October 4, 2014


The first amendment has been abridged in that you are required to purchase a permit and are confined to a designated area of "free speech zone" and summarily arrested if you violate the terms of the aforementioned restraints.  Limiting speech through cost and constraint is no example of unabridged or free speech.

One common argument for the regulation of speech is the "fire in a theater" argument.  The argument proposes that one can not yell "fire" in a crowded theater therefore so called reasonable limits should be placed on speech in order to prevent chaos or violence as a result of careless speech.

In the case that some person may yell "fire" in a theater does the accuracy of his claim not come into account when determining if or not he should be arrested?

Writes Supreme Court Justice Hugo Black:

"That is a wonderful aphorism about shouting 'fire' in a crowded theater.  But you do not have to shout 'fire' to get arrested.  If a person creates a disorder in a theater, they would get him there not because of what he hollered but because he hollered.  They would get him not because of any views he had but because they thought he did not have any views that they wanted to hear there."

This essentially boils the argument down to a property rights issue and not a free speech issue.  you are in an unwritten agreement with the owner of an establishment that you patronize to certain conditions with which you can enter said establishment.  This would lead me to believe that in any Public forum one has a complete and unabridged right to free speech.

The fourth amendment which protects against illegal search and seizure might well have never been written as far as government and their henchmen are concerned.  It should read "The right of the people to be secure in their persons, houses, papers, and effects, against unreasonable searches and seizures shall not be violated... unless law enforcement or the government wants to."

The recent domestic spying programs by the NSA, government rendition and detention programs and a number of other programs have effectively rendered the fourth amendment to ramblings of dead old men.  If you need any examples of the abuse of this right, simply look at the rash of recent examples in the media due to the Snowden and Greenwald revelations.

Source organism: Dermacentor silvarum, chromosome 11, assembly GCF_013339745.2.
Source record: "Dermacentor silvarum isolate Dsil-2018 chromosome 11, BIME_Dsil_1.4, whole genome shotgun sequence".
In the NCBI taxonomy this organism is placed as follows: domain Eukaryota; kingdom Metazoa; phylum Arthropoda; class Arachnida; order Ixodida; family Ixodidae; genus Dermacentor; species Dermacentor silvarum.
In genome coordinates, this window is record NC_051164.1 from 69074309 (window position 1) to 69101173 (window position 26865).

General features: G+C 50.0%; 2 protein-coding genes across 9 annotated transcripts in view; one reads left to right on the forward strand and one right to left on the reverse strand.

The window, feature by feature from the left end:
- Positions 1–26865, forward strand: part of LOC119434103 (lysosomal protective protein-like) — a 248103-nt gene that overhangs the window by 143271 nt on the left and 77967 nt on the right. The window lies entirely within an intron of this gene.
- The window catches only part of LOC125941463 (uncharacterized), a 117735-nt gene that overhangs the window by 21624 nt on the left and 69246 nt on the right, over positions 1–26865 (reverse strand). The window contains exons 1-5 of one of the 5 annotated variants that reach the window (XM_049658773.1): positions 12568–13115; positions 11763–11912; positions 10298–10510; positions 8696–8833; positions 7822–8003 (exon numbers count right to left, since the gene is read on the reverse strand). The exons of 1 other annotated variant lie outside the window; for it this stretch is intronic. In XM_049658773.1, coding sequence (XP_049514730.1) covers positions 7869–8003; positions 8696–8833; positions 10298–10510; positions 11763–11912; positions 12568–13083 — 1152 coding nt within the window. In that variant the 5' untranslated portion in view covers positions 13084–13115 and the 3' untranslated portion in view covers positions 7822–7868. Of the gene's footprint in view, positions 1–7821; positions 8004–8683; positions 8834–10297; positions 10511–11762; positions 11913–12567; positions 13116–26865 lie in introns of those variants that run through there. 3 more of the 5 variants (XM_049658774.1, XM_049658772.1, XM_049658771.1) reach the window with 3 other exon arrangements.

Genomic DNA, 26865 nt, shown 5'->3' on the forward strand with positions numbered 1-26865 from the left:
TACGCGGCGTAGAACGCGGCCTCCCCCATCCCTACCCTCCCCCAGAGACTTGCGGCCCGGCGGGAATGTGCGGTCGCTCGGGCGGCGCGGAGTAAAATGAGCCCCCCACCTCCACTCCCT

The fifth amendment is greatly diminished by the fourth amendments inability to be effective.  It is further made null by the governments ability to lock you up without cause or due process for an indefinite amount of time.  Much of these abuses can be seen throughout the Bush presidency, and the Obama administration.

The sixth and seventh amendments which are dependent upon the fourth and fifth, are made useless.  Its awfully hard to have a right to a fair and speedy trial or a right to a trial by jury if you're locked up in some secret prison somewhere.  US assassination programs also nullify these fundamental rights.

The eighth amendment protects against cruel and unusual punishment.  Many of us are aware of government torture programs.  First disguised as "Enhanced interrogation" they have been exposed as being used in US secret prison programs.  It took quite some time for the US to even admit to torturing people.  But it is now established as fact.

The tenth amendment which gives the powers not delegated by the Constitution to the States, or the people has and is currently being trampled on.  Healthcare is an example of an abuse of state power for no such power is delegated to the Federal Government in the Constitution.  Thereby rendering it a State power exclusively.

I have shown only a handful of examples in the abuse of the Bill of Rights.  I am sure there are many more.  I plan to bring some of these things to your attention in the future.  Are you aware of more specific abuses of the Bill of Rights?  Leave a comment.

1 comment:

  1. What are some examples of violations of the Bill of Rights?